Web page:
In disorders of consciousness, researchers can see reduced functional connectivity and physical damage that affects the connections between the cortex and deep brain structures.

This demonstrates how important these connections are for maintaining wakefulness and information exchange across the brain.

Despite advances in our understanding of the neural correlates of consciousness, however, doctors still have trouble diagnosing patients who are unable to respond to questions or commands.

They cannot tell whether such a patient is completely unconscious, conscious but disconnected from external stimuli, or conscious and aware of their environment, but unable to respond.

A completely new approach, reported recently in Nature Communications, may provide a way to assess such a patient’s wakefulness, awareness, and sensory organization.

Rather than recording the activity in particular brain regions or networks of regions, the new technique measures gradients of activity across the brain.

This is analogous to recording the steepness of terrain on a map, and how that steepness might change over time, rather than just the locations of roads, towns, and villages.

This innovative way of investigating brain activity, which considers how functional geometry shapes temporal dynamics, takes into account the fact that each region and network has multiple functions and connections.

“Consciousness is complex and studying it is like solving a scrambled Rubik’s cube,” says first author Dr. Zirui Huang, research assistant professor at the University of Michigan Medical School Department of Anesthesiology.

“If you look at just a single surface, you may be confused by the way it is organized. You need to work on the puzzle looking at all dimensions,” he adds.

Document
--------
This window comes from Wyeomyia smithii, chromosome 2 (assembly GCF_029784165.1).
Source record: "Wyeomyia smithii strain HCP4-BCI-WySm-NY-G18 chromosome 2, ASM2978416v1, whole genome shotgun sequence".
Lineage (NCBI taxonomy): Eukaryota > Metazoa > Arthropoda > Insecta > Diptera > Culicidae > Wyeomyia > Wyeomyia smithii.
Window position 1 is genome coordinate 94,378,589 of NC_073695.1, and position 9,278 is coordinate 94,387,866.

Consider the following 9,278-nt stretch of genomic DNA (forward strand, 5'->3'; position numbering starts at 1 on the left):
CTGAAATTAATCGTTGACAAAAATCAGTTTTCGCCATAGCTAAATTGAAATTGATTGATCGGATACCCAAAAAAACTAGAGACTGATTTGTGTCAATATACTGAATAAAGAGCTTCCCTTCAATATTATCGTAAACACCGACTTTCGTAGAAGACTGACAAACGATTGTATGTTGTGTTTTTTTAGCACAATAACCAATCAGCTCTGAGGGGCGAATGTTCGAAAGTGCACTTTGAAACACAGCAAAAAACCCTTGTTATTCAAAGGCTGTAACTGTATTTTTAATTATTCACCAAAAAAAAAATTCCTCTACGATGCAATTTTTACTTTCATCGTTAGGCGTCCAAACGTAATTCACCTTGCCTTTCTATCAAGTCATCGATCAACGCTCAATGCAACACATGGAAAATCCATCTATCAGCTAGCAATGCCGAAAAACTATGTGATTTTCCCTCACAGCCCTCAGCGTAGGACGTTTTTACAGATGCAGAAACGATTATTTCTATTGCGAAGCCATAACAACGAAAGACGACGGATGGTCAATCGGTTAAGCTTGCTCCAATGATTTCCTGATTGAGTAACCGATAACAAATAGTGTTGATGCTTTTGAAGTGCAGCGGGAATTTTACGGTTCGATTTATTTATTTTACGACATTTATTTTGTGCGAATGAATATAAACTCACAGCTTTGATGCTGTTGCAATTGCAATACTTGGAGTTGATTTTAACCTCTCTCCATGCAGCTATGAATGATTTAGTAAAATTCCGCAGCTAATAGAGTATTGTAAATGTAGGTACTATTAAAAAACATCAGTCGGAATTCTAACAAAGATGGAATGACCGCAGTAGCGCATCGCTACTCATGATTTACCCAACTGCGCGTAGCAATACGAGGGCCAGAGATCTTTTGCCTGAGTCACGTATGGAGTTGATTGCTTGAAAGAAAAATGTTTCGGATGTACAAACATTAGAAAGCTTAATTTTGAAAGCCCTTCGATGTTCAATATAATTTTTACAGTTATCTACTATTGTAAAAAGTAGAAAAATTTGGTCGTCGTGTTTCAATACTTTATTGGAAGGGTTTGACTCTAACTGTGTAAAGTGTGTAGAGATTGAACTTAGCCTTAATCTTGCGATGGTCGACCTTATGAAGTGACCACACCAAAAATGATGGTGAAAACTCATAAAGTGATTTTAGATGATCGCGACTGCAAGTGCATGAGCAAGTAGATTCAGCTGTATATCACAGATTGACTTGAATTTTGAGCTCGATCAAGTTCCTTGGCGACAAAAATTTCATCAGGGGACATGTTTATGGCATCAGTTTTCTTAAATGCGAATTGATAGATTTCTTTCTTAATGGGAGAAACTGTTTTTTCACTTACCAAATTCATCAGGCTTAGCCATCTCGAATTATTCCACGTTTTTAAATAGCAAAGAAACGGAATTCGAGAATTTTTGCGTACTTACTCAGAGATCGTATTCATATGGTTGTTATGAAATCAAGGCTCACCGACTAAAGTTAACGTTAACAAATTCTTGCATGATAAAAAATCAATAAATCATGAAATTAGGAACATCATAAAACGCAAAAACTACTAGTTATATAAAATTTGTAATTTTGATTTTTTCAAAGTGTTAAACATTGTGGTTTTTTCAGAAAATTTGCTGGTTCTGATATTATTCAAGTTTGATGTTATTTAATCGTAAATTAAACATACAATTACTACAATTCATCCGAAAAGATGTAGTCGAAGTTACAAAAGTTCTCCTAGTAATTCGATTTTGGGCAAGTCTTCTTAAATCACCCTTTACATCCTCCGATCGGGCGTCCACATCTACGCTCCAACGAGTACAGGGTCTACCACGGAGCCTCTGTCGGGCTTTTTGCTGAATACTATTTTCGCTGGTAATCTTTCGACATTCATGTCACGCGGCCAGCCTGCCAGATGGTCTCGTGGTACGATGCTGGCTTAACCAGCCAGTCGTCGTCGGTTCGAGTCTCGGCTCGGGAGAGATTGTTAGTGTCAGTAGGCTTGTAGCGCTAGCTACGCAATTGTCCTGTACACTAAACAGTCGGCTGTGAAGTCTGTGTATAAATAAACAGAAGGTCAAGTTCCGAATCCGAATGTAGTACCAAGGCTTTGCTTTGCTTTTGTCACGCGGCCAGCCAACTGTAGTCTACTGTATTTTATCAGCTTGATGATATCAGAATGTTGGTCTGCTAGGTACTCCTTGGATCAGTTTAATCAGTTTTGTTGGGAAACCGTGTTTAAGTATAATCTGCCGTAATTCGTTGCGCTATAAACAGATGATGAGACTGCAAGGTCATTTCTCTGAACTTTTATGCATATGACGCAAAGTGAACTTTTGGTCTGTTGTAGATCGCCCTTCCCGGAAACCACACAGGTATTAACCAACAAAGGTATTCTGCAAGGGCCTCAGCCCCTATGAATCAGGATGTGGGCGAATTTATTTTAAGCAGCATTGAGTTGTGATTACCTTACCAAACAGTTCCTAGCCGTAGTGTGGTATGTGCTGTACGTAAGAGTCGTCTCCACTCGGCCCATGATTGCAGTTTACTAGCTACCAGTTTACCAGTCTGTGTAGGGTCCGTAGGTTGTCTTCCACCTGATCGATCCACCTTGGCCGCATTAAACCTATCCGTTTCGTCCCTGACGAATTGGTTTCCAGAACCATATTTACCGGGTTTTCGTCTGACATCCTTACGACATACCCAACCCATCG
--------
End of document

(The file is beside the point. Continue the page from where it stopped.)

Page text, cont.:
Dr. Huang and his colleagues looked at how gradients of neural activity — as measured by fMRI — changed with the three main dimensions of consciousness:

  • arousability or wakefulness
  • awareness
  • sensory integration.

The researchers drew on existing fMRI data recorded from the brains of people who were awake, under anesthetic, in a so-called vegetative state — known as “unresponsive wakefulness syndrome” — or who had a psychiatric diagnosis such as schizophrenia.

They discovered an activity gradient that corresponded to changes in arousal levels that stretched from the visual and default mode areas to networks involved in attention.

Another gradient changed in step with awareness and stretched from regions involved in perception and action to regions responsible for the integration of information and formation of abstract concepts.

A third gradient, linked to sensory organization, spanned the visual system and the somatomotor cortex, which helps to control movement.

“We demonstrated that disruptions of human consciousness — due to pharmacological, neuropathological, or psychiatric causes — are associated with a degradation of one or more of the major cortical gradients depending on the state,” notes Dr. Huang.

He told Medical News Today that some patients who are unable to respond in any way may still be conscious. “It is therefore important to develop behavior-independent and task-independent approaches to assessment,” he said.

“According to our work, cortical gradient measurements have the potential to reduce the uncertainty of clinical assessment of consciousness in those patients,” he added.

Scientists like Dr. Huang have discovered a lot about its neural correlates, but their findings do not shed much light on how the brain generates consciousness — the “hard problem”.

Other scientists have argued that to learn more about the causes of consciousness, you have to manipulate brain activity and see what happens.

Transcranial magnetic stimulation, or TMS, is a noninvasive technique that changes brain activity in a tightly controlled way.

The technique involves passing a strong electrical pulse through a conductive coil held close to the participant’s head, creating a brief magnetic pulse that induces electrical activity in the part of the brain closest to the coil.

This boosts the electrical activity of millions of neurons within a region just a few centimeters in diameter.

In an awake participant, a TMS pulse triggers a complex chain of activity across multiple cortical areas, whereas in non-REM sleep, the same pulse has a much briefer, more localized effect.

During REM sleep, however, the pulse evokes a pattern of activity similar to that seen in the brain of a person who is wide awake.

Intriguingly, in patients who are awake but in a vegetative state, TMS induces short-lived, local effects that are similar to those seen during the non-REM sleep of a healthy person.